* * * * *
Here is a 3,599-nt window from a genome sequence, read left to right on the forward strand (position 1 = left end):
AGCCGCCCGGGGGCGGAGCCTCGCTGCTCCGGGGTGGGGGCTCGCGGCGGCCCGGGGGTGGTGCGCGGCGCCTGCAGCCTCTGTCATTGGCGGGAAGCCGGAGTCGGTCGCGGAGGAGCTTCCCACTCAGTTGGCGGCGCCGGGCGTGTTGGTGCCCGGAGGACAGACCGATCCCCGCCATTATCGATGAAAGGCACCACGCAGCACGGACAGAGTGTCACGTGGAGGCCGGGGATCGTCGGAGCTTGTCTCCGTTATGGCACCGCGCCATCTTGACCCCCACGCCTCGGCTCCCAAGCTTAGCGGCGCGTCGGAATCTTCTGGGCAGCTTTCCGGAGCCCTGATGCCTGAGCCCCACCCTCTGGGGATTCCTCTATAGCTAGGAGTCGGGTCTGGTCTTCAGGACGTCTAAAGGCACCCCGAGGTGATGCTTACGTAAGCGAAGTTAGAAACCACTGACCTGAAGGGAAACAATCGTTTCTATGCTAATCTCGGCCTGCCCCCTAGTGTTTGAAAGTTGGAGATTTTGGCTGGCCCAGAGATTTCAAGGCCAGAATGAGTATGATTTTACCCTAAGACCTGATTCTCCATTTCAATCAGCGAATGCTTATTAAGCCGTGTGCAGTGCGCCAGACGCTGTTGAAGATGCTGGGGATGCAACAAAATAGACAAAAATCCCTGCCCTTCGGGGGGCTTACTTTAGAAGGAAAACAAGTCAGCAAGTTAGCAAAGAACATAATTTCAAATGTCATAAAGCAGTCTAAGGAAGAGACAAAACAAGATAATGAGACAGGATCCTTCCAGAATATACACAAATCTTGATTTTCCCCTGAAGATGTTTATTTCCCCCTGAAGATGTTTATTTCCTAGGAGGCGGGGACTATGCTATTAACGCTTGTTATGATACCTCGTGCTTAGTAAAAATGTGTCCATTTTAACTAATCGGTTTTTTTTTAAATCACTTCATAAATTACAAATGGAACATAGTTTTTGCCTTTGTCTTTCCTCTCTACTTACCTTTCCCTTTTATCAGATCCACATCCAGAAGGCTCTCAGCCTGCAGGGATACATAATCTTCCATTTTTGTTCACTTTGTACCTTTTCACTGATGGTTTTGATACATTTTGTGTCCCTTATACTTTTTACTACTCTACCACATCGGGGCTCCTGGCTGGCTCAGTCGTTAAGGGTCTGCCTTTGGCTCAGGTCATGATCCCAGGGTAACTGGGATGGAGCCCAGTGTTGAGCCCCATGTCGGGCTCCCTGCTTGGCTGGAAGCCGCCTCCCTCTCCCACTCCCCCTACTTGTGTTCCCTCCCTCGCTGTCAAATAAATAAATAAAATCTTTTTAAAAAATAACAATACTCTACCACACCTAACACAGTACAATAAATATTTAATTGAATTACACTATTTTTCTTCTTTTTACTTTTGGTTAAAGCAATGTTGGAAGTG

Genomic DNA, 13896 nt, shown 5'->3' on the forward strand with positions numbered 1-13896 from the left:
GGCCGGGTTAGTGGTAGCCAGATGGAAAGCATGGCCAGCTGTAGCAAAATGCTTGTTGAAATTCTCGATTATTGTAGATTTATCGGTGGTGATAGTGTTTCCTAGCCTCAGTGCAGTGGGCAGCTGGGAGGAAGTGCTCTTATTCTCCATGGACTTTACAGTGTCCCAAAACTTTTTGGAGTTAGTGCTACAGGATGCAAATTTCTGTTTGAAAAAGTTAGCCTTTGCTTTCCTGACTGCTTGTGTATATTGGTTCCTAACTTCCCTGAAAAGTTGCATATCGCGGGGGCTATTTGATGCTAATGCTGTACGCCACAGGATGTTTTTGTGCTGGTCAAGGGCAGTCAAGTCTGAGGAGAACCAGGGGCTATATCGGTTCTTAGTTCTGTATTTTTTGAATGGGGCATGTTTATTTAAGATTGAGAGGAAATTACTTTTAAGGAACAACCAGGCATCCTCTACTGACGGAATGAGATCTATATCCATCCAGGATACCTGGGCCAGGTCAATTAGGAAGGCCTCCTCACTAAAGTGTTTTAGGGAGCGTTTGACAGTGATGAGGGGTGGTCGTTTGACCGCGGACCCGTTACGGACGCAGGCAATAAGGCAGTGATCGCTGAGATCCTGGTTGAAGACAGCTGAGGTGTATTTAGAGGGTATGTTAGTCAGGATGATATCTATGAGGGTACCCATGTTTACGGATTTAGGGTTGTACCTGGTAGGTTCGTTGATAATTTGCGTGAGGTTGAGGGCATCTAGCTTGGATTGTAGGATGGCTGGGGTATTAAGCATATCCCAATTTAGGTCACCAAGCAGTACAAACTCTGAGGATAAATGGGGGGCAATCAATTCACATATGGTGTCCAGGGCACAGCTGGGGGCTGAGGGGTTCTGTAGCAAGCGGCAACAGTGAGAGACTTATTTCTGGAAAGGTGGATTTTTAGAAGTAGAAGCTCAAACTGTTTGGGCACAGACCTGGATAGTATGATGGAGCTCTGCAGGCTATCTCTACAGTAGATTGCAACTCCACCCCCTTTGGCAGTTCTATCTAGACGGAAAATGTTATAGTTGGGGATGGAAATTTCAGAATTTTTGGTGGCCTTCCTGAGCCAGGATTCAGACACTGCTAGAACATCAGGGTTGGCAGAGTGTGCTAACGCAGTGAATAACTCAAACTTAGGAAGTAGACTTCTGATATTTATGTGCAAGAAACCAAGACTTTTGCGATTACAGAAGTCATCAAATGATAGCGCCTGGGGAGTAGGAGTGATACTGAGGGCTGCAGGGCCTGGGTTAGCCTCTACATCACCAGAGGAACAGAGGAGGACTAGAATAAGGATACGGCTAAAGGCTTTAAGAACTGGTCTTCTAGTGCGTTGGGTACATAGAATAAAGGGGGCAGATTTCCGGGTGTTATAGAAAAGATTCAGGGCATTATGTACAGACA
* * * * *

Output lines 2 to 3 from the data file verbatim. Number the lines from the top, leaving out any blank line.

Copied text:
AGCCGCCCGGGGGCGGAGCCTCGCTGCTCCGGGGTGGGGGCTCGCGGCGGCCCGGGGGTGGTGCGCGGCGCCTGCAGCCTCTGTCATTGGCGGGAAGCCGGAGTCGGTCGCGGAGGAGCTTCCCACTCAGTTGGCGGCGCCGGGCGTGTTGGTGCCCGGAGGACAGACCGATCCCCGCCATTATCGATGAAAGGCACCACGCAGCACGGACAGAGTGTCACGTGGAGGCCGGGGATCGTCGGAGCTTGTCTCCGTTATGGCACCGCGCCATCTTGACCCCCACGCCTCGGCTCCCAAGCTTAGCGGCGCGTCGGAATCTTCTGGGCAGCTTTCCGGAGCCCTGATGCCTGAGCCCCACCCTCTGGGGATTCCTCTATAGCTAGGAGTCGGGTCTGGTCTTCAGGACGTCTAAAGGCACCCCGAGGTGATGCTTACGTAAGCGAAGTTAGAAACCACTGACCTGAAGGGAAACAATCGTTTCTATGCTAATCTCGGCCTGCCCCCTAGTGTTTGAAAGTTGGAGATTTTGGCTGGCCCAGAGATTTCAAGGCCAGAATGAGTATGATTTTACCCTAAGACCTGATTCTCCATTTCAATCAGCGAATGCTTATTAAGCCGTGTGCAGTGCGCCAGACGCTGTTGAAGATGCTGGGGATGCAACAAAATAGACAAAAATCCCTGCCCTTCGGGGGGCTTACTTTAGAAGGAAAACAAGTCAGCAAGTTAGCAAAGAACATAATTTCAAATGTCATAAAGCAGTCTAAGGAAGAGACAAAACAAGATAATGAGACAGGATCCTTCCAGAATATACACAAATCTTGATTTTCCCCTGAAGATGTTTATTTCCCCCTGAAGATGTTTATTTCCTAGGAGGCGGGGACTATGCTATTAACGCTTGTTATGATACCTCGTGCTTAGTAAAAATGTGTCCATTTTAACTAATCGGTTTTTTTTTAAATCACTTCATAAATTACAAATGGAACATAGTTTTTGCCTTTGTCTTTCCTCTCTACTTACCTTTCCCTTTTATCAGATCCACATCCAGAAGGCTCTCAGCCTGCAGGGATACATAATCTTCCATTTTTGTTCACTTTGTACCTTTTCACTGATGGTTTTGATACATTTTGTGTCCCTTATACTTTTTACTACTCTACCACATCGGGGCTCCTGGCTGGCTCAGTCGTTAAGGGTCTGCCTTTGGCTCAGGTCATGATCCCAGGGTAACTGGGATGGAGCCCAGTGTTGAGCCCCATGTCGGGCTCCCTGCTTGGCTGGAAGCCGCCTCCCTCTCCCACTCCCCCTACTTGTGTTCCCTCCCTCGCTGTCAAATAAATAAATAAAATCTTTTTAAAAAATAACAATACTCTACCACACCTAACACAGTACAATAAATATTTAATTGAATTACACTATTTTTCTTCTTTTTACTTTTGGTTAAAGCAATGTTGGAAGTG

Genomic DNA, 13896 nt, shown 5'->3' on the forward strand with positions numbered 1-13896 from the left: